Iskigamizigan Playlist (2014)

by waaseyaa'sin christine sy

1)    a ceremonial song, or more, for iskigamizigan* (The Anishinaabeg)

2)    Spring to Come (Digging Roots)

3)    Tall Trees (Matty Mays & El Torpedo)

4)    Tapwe Oma (Fawn Wood)

5)    Burst (Tanya Tagaq)

6)    sweet wata riddim (Various Artists)

7)    sap keel lay (gippy grewal)

8)    Sweet Baby (Macy Gray feat. Erykah Badu)

9)    Syrup (Caked Up)

10) Syrup and Honey (Duffy)

11) Your Love Gets Sweeter (Finley Quaye)

12) Maple Sugar (Ward Allen)

13) Work It (Missy Elliot)

14) Happy Feet (cris derksen)

15) Sugar, Sugar (The Archies)

16) Girls Just Want to Have Fun (Cyndi Lauper)

17) Sweet Dreams (Marilyn Manson)

18) Lovesick Blues (Derek Miller)

19) I Belong To You (Lenny Krevitz)

20) Who Will Save Our Waters? (Kinnie Starr)

21) War Cry Movement I (cris derksen)

22) “NO LINE 9!” (Activist Chant, Personal Sound Recording, Toronto, Oct. 19, 2013)

23) This Is Mine (PJ Harvey)

24) Insert your personal nigamon** (If you don’t know your nigamon, put your asemaa down and wait for it to come; here, “waiting” doesn’t mean stand there and wait [although it could mean that] but rather carry on with your days being mindful and ready when it arrives.***)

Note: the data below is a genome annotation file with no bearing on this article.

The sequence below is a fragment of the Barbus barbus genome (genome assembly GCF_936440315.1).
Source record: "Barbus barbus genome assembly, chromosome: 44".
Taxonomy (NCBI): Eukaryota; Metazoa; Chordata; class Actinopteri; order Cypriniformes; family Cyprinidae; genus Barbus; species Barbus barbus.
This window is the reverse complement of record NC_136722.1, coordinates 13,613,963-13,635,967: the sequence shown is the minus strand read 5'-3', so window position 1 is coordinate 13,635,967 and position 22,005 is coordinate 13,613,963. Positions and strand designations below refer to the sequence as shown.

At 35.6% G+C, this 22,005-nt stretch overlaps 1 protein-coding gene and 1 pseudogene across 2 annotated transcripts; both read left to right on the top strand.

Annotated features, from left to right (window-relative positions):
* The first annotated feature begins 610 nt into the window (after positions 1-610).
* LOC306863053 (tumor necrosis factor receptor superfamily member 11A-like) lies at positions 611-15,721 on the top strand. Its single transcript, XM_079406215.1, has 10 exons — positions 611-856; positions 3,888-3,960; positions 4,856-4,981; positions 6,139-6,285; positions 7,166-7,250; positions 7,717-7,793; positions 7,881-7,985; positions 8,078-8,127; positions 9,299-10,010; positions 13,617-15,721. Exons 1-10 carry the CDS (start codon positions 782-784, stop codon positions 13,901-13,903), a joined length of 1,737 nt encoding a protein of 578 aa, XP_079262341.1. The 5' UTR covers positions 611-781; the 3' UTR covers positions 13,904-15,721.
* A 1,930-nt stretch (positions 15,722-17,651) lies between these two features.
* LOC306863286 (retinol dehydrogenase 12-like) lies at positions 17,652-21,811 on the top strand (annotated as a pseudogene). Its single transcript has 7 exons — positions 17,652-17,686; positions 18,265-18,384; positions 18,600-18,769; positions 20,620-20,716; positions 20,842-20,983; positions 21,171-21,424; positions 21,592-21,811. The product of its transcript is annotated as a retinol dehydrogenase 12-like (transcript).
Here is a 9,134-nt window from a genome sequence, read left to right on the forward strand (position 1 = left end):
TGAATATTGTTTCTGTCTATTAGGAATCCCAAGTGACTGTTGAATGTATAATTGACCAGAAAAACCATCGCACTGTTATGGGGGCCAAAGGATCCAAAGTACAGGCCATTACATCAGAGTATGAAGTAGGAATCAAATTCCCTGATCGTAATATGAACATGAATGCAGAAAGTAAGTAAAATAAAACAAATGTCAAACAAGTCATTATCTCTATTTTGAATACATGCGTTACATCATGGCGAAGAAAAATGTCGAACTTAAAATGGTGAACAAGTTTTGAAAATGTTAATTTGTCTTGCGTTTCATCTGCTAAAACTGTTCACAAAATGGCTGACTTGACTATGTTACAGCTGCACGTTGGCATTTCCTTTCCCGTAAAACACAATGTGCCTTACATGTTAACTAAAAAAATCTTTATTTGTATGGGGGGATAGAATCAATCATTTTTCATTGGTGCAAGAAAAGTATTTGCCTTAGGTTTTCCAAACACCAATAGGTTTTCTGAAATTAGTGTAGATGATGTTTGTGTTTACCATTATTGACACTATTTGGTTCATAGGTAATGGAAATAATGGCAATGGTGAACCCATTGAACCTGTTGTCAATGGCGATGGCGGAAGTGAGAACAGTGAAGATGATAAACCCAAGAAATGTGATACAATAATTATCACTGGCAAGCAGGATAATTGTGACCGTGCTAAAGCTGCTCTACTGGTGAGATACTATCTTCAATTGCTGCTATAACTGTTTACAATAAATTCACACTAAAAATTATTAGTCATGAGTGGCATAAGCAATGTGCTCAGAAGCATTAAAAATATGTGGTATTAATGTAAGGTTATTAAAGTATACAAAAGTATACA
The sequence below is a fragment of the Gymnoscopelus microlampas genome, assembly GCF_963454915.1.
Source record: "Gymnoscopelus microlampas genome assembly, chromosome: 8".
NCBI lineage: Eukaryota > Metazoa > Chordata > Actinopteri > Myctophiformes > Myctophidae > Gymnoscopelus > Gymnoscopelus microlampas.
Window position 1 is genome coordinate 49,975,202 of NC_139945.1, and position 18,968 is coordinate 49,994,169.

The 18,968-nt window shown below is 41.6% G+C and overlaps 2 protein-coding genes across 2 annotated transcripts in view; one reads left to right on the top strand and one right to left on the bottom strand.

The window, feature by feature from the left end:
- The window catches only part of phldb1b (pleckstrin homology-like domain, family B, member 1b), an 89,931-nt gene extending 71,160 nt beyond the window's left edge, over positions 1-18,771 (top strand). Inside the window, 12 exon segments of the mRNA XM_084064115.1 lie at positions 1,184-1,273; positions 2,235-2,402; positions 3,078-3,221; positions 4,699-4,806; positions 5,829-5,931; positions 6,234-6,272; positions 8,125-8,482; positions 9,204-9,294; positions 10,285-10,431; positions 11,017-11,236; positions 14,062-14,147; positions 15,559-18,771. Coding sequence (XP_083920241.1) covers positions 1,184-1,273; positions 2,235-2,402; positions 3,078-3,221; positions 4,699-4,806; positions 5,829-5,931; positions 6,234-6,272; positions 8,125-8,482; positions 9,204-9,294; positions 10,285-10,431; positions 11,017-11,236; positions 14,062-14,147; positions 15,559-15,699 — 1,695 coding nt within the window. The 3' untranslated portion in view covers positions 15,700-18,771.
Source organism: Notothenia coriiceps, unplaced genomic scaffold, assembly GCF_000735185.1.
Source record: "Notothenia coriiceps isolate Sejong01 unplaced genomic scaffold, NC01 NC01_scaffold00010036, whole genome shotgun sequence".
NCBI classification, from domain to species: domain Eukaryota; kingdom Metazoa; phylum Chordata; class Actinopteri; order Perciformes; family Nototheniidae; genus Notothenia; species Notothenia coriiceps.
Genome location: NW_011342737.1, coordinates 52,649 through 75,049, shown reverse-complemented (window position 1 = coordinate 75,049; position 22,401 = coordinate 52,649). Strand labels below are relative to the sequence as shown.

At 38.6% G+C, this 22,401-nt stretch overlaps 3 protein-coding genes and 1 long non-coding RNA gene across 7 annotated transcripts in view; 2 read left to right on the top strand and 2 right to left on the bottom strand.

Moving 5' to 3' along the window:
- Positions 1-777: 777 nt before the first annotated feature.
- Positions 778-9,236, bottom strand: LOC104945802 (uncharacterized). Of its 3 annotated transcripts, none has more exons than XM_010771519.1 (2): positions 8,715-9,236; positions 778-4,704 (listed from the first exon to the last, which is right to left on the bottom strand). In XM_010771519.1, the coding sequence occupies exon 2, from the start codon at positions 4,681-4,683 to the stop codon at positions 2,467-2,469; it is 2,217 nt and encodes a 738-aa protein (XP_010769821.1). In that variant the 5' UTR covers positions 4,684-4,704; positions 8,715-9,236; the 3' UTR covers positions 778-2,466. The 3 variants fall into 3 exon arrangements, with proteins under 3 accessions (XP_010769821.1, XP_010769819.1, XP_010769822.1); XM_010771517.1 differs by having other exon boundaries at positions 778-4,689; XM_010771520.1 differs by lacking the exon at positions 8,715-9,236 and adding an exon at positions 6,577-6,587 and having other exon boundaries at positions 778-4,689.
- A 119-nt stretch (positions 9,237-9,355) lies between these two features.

25) Trees (Marty Casey & Lovehammers)

26) War Cry Movement II (cris derksen)

27) The Seed, 2.0 (The Roots feat. Cody ChestnuTT)

28) Family Reunion (Mary J. Blige)

29) Feeling Good (Nina Simone)

30) Miigwech Bimaadiziwin (The Anishnaabeg)

31) The Water Song (Anishinaabe ikawe, Doreen Day)


* Colloquially translates, this means “the sugar bush, at the time of boiling sap”.

** As above, this means “a song”.

*** An interesting side note about the importance of knowing our personal nigamon: about three or fours years ago an event (the details for which I can’t recall) was held in the Gathering Space at Trent University. In a keynote/talk about the importance of our language and culture, Odawa Anishinaabe Gichi Piitzijid Shirley Williams told us that as Anishinaabeg we are given gifts that we carry with us as we move through the western door (i.e. pass to the spirit world). I clearly remember some of those gifts she talked about but not all of them; there were about five or six. Those gifts I recall include Anishinaabemowin (the language), a clan, a name, and a personal song; I think I recall her saying a dance and colours as well, however I’m not certain. What I also remember was thinking how brilliant and beautiful Anishinaabe’aadiziwin is; how comforting to know that we may have such gifts to help us in this world and help us pass through this world. I say chi amiigawech to this Anishianabe ikawe for sharing her knowledge that day because so much of Anishinaabe life has been broken and because every bit of mending and putting it back together is vital, life-giving, and necessary for our lives to persist, to flourish.

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